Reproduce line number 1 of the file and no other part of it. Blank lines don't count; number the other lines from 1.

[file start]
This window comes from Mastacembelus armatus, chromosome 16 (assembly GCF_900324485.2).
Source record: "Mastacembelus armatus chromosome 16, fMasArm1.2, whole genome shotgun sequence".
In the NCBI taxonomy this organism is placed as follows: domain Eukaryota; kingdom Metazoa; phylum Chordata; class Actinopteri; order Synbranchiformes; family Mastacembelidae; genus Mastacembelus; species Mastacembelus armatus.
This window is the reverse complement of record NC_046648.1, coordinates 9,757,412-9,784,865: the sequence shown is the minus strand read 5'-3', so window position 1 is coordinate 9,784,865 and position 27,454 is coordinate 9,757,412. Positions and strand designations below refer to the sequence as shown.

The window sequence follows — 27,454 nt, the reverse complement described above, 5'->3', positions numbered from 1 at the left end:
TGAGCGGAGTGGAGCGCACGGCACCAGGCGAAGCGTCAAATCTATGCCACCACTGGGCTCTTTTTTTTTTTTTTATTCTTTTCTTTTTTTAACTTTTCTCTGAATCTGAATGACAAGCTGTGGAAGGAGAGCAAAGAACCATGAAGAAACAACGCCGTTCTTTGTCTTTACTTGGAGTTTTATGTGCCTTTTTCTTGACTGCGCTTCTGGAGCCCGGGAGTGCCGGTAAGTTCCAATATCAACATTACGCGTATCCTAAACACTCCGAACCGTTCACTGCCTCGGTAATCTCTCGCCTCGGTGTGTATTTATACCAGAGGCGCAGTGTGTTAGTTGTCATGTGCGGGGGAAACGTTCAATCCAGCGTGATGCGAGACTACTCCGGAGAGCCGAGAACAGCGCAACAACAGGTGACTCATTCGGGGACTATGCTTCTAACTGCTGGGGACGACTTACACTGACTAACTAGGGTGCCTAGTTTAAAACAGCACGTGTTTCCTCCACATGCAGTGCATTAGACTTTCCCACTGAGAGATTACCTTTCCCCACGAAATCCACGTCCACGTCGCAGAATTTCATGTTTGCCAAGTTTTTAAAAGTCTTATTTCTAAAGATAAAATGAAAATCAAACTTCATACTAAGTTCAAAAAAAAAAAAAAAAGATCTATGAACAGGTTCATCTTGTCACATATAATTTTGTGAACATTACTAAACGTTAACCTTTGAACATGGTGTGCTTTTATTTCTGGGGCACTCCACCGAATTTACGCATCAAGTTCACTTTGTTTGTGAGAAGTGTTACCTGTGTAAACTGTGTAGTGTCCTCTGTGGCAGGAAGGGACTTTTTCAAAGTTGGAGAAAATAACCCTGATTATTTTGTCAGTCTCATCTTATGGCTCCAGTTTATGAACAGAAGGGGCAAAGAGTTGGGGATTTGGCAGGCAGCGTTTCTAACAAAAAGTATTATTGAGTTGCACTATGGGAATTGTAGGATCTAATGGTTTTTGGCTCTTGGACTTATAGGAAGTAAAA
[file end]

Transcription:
This window comes from Mastacembelus armatus, chromosome 16 (assembly GCF_900324485.2).